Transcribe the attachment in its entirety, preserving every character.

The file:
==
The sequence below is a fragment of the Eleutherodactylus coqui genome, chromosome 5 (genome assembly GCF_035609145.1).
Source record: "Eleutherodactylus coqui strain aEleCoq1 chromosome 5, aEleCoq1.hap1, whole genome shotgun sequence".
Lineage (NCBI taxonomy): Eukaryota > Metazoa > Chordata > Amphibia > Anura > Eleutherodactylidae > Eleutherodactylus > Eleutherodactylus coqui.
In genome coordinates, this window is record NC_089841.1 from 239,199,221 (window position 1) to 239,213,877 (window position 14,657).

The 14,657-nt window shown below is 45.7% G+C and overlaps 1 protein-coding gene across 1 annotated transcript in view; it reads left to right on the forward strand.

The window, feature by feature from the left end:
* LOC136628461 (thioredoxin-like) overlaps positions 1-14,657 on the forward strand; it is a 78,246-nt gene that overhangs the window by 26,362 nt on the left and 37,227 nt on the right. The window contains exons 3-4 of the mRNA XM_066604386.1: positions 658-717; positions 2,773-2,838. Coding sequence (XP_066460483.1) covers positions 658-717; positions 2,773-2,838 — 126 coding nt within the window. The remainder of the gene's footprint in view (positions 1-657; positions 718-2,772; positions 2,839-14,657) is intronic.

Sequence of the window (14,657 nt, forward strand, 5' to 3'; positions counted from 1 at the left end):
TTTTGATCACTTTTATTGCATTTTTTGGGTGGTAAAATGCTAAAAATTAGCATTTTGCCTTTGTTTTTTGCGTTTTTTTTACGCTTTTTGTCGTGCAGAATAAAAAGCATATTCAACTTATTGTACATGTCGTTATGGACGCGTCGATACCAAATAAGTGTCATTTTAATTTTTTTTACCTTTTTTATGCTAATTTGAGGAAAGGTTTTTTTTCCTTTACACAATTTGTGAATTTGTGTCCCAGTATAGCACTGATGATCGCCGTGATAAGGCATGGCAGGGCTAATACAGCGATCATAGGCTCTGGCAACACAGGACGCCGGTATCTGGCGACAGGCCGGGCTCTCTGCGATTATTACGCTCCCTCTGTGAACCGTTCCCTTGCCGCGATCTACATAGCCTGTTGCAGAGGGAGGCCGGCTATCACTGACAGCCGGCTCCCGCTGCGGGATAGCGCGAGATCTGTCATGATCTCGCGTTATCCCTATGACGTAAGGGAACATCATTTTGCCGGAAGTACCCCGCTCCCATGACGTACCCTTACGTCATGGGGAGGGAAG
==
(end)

The sequence below is a fragment of the Eleutherodactylus coqui genome, chromosome 5 (genome assembly GCF_035609145.1).
Source record: "Eleutherodactylus coqui strain aEleCoq1 chromosome 5, aEleCoq1.hap1, whole genome shotgun sequence".
Lineage (NCBI taxonomy): Eukaryota > Metazoa > Chordata > Amphibia > Anura > Eleutherodactylidae > Eleutherodactylus > Eleutherodactylus coqui.
In genome coordinates, this window is record NC_089841.1 from 239,199,221 (window position 1) to 239,213,877 (window position 14,657).

The 14,657-nt window shown below is 45.7% G+C and overlaps 1 protein-coding gene across 1 annotated transcript in view; it reads left to right on the forward strand.

The window, feature by feature from the left end:
* LOC136628461 (thioredoxin-like) overlaps positions 1-14,657 on the forward strand; it is a 78,246-nt gene that overhangs the window by 26,362 nt on the left and 37,227 nt on the right. The window contains exons 3-4 of the mRNA XM_066604386.1: positions 658-717; positions 2,773-2,838. Coding sequence (XP_066460483.1) covers positions 658-717; positions 2,773-2,838 — 126 coding nt within the window. The remainder of the gene's footprint in view (positions 1-657; positions 718-2,772; positions 2,839-14,657) is intronic.

Sequence of the window (14,657 nt, forward strand, 5' to 3'; positions counted from 1 at the left end):
TTTTGATCACTTTTATTGCATTTTTTGGGTGGTAAAATGCTAAAAATTAGCATTTTGCCTTTGTTTTTTGCGTTTTTTTTACGCTTTTTGTCGTGCAGAATAAAAAGCATATTCAACTTATTGTACATGTCGTTATGGACGCGTCGATACCAAATAAGTGTCATTTTAATTTTTTTTACCTTTTTTATGCTAATTTGAGGAAAGGTTTTTTTTCCTTTACACAATTTGTGAATTTGTGTCCCAGTATAGCACTGATGATCGCCGTGATAAGGCATGGCAGGGCTAATACAGCGATCATAGGCTCTGGCAACACAGGACGCCGGTATCTGGCGACAGGCCGGGCTCTCTGCGATTATTACGCTCCCTCTGTGAACCGTTCCCTTGCCGCGATCTACATAGCCTGTTGCAGAGGGAGGCCGGCTATCACTGACAGCCGGCTCCCGCTGCGGGATAGCGCGAGATCTGTCATGATCTCGCGTTATCCCTATGACGTAAGGGAACATCATTTTGCCGGAAGTACCCCGCTCCCATGACGTACCCTTACGTCATGGGGAGGGAAG